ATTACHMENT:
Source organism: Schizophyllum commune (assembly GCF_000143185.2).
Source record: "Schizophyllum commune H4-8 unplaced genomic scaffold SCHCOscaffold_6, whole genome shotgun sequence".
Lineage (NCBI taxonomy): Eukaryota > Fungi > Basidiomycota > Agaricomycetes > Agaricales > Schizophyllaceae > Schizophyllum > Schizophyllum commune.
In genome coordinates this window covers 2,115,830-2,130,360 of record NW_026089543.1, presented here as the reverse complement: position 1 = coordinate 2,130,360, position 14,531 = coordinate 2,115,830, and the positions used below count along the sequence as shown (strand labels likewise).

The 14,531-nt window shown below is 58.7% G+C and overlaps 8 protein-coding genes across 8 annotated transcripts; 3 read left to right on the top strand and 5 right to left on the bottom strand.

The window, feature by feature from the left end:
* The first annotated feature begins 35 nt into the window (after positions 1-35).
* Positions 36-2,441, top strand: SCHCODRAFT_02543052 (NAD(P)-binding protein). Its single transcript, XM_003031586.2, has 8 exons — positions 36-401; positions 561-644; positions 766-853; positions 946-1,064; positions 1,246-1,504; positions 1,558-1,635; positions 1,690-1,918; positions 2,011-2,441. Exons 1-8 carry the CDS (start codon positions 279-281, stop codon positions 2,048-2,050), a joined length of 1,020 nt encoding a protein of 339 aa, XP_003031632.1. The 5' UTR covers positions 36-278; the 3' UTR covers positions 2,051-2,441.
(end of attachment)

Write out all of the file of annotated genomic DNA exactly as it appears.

Source organism: Schizophyllum commune (assembly GCF_000143185.2).
Source record: "Schizophyllum commune H4-8 unplaced genomic scaffold SCHCOscaffold_6, whole genome shotgun sequence".
Lineage (NCBI taxonomy): Eukaryota > Fungi > Basidiomycota > Agaricomycetes > Agaricales > Schizophyllaceae > Schizophyllum > Schizophyllum commune.
In genome coordinates this window covers 2,115,830-2,130,360 of record NW_026089543.1, presented here as the reverse complement: position 1 = coordinate 2,130,360, position 14,531 = coordinate 2,115,830, and the positions used below count along the sequence as shown (strand labels likewise).

The 14,531-nt window shown below is 58.7% G+C and overlaps 8 protein-coding genes across 8 annotated transcripts; 3 read left to right on the top strand and 5 right to left on the bottom strand.

The window, feature by feature from the left end:
* The first annotated feature begins 35 nt into the window (after positions 1-35).
* Positions 36-2,441, top strand: SCHCODRAFT_02543052 (NAD(P)-binding protein). Its single transcript, XM_003031586.2, has 8 exons — positions 36-401; positions 561-644; positions 766-853; positions 946-1,064; positions 1,246-1,504; positions 1,558-1,635; positions 1,690-1,918; positions 2,011-2,441. Exons 1-8 carry the CDS (start codon positions 279-281, stop codon positions 2,048-2,050), a joined length of 1,020 nt encoding a protein of 339 aa, XP_003031632.1. The 5' UTR covers positions 36-278; the 3' UTR covers positions 2,051-2,441.